Am I the only one that thought that this wasn't particulary unque? Hell, Lynx has been doing it with text for ages and AvantGo (with "display tables" turned off) does exactly the same thing.

Whilst the Opera guy may think that the browser war is hotting up (he's wrong, MS have won, everything else is relegated to the niche position and always will be - there are far too many Joe Blow users out there), they are definately onto a winner in the mobile arena.

Oh finally, for those that don't know, Sendo are not a well known manufacturer of mobile phones here in the UK. The reason being is that they don't sell under their own brand. Their business model is to create cheap network operator branded phones and for that, they do pretty well.

Re:Small screen rendering (5, Informative)

trezor (555230) | more than 11 years ago | (#4730795)

  • Am I the only one that thought that this wasn't particulary unque? Hell, Lynx has been doing it with text for ages and AvantGo (with "display tables" turned off) does exactly the same thing.

This is different. While Lynx just plainly ignores html-table-tags and replaces them with linebreaks, this Opera thingy is actually doing reformatting of the page, after a full analysis of the layout.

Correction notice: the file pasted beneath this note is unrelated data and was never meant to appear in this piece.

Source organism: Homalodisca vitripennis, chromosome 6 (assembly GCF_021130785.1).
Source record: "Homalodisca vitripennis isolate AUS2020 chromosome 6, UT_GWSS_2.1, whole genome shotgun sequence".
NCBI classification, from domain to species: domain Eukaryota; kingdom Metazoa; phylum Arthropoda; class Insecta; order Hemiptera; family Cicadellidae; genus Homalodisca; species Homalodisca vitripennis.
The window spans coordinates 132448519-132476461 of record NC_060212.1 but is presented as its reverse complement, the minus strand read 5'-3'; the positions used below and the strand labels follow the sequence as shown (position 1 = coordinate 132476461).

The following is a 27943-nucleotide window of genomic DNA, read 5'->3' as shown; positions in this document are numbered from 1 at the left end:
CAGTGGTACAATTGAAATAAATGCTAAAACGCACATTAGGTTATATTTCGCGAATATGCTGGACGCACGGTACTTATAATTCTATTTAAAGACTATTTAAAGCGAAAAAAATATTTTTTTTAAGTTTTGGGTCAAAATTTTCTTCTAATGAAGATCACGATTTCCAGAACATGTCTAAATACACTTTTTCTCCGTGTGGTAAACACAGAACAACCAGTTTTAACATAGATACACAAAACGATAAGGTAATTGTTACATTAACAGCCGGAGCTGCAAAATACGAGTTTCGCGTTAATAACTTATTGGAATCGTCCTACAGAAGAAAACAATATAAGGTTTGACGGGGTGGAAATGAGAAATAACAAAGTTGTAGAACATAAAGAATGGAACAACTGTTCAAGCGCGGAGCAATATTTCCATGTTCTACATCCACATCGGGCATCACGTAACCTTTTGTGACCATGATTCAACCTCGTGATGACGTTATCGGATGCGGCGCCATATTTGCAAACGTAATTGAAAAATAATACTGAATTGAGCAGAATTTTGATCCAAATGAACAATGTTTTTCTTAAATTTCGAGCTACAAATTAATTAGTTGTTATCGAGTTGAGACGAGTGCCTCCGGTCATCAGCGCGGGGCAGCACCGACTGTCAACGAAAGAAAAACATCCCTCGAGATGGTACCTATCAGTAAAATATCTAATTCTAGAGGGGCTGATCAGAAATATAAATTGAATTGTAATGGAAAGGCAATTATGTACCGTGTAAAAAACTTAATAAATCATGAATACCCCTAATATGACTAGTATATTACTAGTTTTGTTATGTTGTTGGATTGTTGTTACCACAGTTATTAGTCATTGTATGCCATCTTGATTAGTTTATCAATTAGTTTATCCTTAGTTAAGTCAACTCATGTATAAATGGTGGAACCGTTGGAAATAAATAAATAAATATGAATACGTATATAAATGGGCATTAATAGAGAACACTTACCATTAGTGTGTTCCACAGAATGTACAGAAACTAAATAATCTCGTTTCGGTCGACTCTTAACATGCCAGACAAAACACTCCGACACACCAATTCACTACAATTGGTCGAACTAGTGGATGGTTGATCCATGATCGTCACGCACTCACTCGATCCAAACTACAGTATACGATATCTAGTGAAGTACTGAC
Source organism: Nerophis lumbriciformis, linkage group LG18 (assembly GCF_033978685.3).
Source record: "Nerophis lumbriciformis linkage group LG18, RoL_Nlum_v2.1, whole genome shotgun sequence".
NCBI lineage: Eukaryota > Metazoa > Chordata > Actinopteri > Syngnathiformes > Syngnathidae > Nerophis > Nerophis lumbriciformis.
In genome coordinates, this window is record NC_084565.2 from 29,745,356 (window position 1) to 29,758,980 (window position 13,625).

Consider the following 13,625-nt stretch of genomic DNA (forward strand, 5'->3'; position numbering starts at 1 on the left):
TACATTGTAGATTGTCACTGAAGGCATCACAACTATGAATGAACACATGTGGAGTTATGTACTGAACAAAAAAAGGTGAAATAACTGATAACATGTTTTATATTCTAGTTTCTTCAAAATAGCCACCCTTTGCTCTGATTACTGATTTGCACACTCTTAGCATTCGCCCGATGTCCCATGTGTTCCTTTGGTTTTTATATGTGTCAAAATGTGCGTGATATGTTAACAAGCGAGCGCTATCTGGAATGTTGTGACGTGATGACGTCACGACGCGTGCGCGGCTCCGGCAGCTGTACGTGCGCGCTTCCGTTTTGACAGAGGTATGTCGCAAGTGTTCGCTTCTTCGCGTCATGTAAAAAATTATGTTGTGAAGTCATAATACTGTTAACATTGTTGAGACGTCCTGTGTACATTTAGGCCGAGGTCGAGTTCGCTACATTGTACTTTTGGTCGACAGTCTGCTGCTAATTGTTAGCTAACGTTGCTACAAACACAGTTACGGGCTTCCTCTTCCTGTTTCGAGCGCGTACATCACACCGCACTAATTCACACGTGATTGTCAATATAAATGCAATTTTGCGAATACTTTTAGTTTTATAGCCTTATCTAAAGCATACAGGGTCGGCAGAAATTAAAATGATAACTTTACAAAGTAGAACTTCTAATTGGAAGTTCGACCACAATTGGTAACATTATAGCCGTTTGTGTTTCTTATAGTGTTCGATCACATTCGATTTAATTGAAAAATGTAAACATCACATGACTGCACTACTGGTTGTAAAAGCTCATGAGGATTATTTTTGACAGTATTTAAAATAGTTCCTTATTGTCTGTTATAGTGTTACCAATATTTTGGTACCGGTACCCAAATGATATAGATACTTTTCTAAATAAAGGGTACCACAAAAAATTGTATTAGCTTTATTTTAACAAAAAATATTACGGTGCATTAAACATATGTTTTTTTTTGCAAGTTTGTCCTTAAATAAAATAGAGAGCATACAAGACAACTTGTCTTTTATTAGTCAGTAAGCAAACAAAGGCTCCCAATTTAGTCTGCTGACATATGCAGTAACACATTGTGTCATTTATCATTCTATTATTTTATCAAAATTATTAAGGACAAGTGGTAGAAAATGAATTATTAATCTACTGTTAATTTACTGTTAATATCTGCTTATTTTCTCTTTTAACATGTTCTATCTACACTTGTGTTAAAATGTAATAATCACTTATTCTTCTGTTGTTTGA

Even though I don't know how well this works, it seems like a extremely clever algoritm, and shouldn't be underestimated as simple table-dropping, which is actually a lack of standard features.

From the opera-quote:

  • "massaged," von Tetzchner says, "so that it can fit on the screen."

This implies more than mere table-dropping to me at least, and especially if you read the press release (no I will nothunt it down for you).

Re:Small screen rendering (2)

cymen (8178) | more than 11 years ago | (#4730852)

Also we had a /. story on Opera's "make it tiny" for the portable display a while back. I don't feel like hunting anything down either...

Re:Small screen rendering (3, Informative)

WhaDaYaKnow (563683) | more than 11 years ago | (#4730886)

Hell, Lynx has been doing it with text for ages

You are joking, right?

Rendering HTML in text mode is one thing. Add CSS, Javascript, DOM etc and it's an whole nother story.